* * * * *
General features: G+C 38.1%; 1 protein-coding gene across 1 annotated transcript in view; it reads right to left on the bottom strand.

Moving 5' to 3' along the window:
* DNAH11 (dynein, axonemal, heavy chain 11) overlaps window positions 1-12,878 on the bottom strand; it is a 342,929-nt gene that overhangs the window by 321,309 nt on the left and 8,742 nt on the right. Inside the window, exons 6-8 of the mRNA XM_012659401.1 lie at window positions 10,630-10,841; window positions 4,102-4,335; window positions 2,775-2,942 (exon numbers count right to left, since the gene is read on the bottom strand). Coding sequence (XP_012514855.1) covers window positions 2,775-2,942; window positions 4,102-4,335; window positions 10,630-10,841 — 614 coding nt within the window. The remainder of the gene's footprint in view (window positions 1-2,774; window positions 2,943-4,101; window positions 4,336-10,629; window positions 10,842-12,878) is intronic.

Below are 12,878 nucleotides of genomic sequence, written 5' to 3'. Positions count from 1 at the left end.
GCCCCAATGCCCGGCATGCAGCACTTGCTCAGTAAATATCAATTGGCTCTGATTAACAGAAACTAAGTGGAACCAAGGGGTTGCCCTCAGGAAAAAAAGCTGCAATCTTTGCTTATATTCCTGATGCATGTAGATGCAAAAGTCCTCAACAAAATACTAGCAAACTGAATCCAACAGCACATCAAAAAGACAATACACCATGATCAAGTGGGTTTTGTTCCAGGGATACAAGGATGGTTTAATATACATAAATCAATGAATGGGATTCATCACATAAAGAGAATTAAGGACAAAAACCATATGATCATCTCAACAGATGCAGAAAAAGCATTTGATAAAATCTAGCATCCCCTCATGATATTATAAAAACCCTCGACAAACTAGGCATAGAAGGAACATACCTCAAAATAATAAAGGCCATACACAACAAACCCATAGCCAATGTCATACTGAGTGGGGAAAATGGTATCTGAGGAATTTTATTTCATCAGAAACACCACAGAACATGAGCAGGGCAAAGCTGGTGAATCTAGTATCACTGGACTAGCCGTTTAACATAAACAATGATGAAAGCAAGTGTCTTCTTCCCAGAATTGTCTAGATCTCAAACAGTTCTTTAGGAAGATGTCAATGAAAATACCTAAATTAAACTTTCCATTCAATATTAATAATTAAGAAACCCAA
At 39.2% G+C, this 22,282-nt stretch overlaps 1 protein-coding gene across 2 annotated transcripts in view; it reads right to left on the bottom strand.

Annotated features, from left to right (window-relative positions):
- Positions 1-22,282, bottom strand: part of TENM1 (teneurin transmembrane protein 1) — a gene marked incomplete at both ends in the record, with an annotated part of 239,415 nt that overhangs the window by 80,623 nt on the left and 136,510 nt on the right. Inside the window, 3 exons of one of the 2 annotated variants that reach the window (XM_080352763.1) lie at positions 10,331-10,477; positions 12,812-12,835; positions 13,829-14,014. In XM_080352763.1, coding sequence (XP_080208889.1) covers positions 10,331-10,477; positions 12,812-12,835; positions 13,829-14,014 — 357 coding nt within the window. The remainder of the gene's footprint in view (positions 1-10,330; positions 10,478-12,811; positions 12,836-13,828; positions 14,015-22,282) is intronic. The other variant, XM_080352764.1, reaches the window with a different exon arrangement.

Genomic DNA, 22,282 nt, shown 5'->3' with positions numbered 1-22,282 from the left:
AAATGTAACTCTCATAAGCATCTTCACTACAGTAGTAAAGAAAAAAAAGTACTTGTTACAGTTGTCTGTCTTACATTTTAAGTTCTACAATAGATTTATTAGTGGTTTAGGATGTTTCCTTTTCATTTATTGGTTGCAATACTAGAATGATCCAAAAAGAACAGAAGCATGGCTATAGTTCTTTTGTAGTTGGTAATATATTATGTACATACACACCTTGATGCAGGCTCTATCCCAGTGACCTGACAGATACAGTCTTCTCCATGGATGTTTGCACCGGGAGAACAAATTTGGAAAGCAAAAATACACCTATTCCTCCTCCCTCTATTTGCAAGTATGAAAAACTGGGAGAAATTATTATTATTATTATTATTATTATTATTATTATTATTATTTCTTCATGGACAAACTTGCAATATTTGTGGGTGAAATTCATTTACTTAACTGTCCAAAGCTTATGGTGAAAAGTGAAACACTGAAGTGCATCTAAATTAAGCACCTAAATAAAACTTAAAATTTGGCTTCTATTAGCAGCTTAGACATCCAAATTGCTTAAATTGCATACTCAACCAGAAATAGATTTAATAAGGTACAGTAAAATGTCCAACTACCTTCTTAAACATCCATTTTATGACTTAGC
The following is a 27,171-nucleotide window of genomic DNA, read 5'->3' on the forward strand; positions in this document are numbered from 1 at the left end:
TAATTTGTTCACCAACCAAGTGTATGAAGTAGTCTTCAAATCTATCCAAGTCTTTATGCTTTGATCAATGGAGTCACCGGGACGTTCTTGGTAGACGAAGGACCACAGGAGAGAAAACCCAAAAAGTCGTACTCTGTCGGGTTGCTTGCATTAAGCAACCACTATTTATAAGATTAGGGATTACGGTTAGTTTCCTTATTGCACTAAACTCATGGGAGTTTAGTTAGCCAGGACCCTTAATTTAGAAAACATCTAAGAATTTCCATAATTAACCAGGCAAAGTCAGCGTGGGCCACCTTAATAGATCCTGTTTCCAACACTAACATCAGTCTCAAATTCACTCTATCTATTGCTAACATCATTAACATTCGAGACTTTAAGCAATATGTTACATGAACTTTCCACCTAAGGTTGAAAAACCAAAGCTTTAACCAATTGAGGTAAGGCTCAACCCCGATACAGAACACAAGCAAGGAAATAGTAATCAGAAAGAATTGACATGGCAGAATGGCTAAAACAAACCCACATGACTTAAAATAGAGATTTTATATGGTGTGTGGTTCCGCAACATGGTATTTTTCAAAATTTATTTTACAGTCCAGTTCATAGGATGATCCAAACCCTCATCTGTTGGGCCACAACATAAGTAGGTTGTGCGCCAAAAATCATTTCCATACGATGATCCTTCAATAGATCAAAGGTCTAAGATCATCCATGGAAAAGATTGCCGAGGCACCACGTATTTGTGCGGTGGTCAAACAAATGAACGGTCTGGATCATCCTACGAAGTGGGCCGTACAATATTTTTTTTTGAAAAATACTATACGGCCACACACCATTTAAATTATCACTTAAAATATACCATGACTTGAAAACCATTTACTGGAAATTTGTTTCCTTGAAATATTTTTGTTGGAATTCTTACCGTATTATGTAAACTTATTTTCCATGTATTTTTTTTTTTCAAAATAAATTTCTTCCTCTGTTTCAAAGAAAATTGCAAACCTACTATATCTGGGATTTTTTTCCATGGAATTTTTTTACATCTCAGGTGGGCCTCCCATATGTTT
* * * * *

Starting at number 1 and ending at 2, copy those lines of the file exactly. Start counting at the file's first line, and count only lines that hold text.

General features: G+C 38.1%; 1 protein-coding gene across 1 annotated transcript in view; it reads right to left on the bottom strand.

Moving 5' to 3' along the window: